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Saturday, April 26, 2014

Concert Review: The Exotic and the Forgotten

The New York Philharmonic plays Franck, Prokofiev and Julian Anderson.
by Paul J. Pelkonen
Conductor Sir Andrew Davis led the New York Philharmonic this week.
Image © 2013 Glyndebourne Opera Festival.
The standard, stolid format of the modern symphony concert (an opening piece, a concerto and a symphony) was established some time in the 19th century. This week's subscription series at the New York Philharmonic, conducted by Sir Andrew Davis and featuring Canadian pianist Marc-Andre Hamelin followed that format, but drew its works from three very different historic eras.

On Thursday night, Sir Andrew led the orchestra in the first United States performances of The Discovery of Heaven. This work, by the award-winning British composer Julian Anderson is a three-movement poem for orchestra, exploring unusual tone colors and featuring a prominent percussion part. The work bears the stamp of Mr. Anderson's teacher Tristan Murail, whose idea of "spectral music" can be heard in the unusual chord progressions and micro-tones that make up the musical fabric of this piece.

Mr. Anderson's score is peppered with exotic instruments: the whip, the vibraphone and the "lion's roar," a bass-drum sound effect played by pulling a string. However, the difficult textures of the work and dissonant fortissimo chords were difficult to perform and execute, with the players (particularly the brass) showing a lack of enthusiasm for this new piece. Mr. Anderson's absence due to illness may have led to this lackluster performance.

Both players and audience were more enthusiastic about Cesar Franck's Symphonic Variations, featuring Canadian pianist Marc-André Hamelin in his first-ever subscription performance with the Philharmonic. Franck's music (and this work in particular) once occupied pride of place among the most popular works of the 19th century late-Romantic repertory, but this was the Philharmonic's first performance of this piece in 30 years. (The last, with the formidanle Alicia de Larrocha at the piano, was also led by Andrew Davis.)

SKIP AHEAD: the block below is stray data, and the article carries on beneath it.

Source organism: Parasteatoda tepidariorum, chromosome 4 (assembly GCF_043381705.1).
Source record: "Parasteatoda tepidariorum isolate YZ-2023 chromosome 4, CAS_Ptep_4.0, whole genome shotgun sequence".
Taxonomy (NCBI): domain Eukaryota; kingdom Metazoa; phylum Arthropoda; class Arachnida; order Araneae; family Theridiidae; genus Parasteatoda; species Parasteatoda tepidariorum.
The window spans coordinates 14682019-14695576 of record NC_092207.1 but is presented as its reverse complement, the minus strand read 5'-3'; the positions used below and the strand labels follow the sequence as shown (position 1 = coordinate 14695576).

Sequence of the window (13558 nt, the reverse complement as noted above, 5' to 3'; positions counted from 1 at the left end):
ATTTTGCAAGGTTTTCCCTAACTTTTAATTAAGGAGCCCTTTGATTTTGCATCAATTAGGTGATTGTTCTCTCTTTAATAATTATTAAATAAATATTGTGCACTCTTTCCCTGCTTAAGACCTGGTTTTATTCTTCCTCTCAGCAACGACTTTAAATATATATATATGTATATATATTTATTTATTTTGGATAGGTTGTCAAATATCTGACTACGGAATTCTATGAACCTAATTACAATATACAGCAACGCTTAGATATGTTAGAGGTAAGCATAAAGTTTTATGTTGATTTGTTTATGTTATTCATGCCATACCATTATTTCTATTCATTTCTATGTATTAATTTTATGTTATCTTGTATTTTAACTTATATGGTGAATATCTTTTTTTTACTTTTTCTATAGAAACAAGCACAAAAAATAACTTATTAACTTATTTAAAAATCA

Mr. Hamelin specializes in bringing works that are lesser-known or forgotten before today's audiences. Here. he seemed to take brisk command of the piece, unpacking the simple opening theme and paving the way for the technically proficient but supple playing that followed. The most jaw-dropping moment here was an impressive double trill, as Mr. Hamelin held the work on a knife's edge, his hands mirroring each other and creating a sense of real suspense.

Prokofiev's ballet score for Romeo and Juliet is a favorite of brass players, particularly the tuba whose growled, heavy tread sets the Montagues and Capulets against each other in the work's opening pages. This famous, lurching melody was played by with power and rhythmic drive, blasting the audience in a very Russified version of the famous tragedy.

Far better: the lush portrait of Juliet and a return of variations on the opening theme that characterize the Verona skirmishes that appear throughout Shakespeare's play. There were some impressive moments i the balcony scene where shimmering chords fired the imagination, and the mournful death knell (again a variation on the opening rhythm) of the tomb scene underlined Prokofiev's brilliance as an orchestrator. In the finale, a quick-moving sketch of the death of Juliet's hot-headed brother Tybalt, the work came to vivid life at last.
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Critical Thinking in the Cheap Seats

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Since 2007, Superconductor has grown from an occasional concert or CD review to a near-daily publication covering classical music, opera and the arts in and around NYC, with excursions to Boston, Philadelphia, and upstate NY. I am a freelance writer living and working in Brooklyn NY. And no, I'm not a conductor.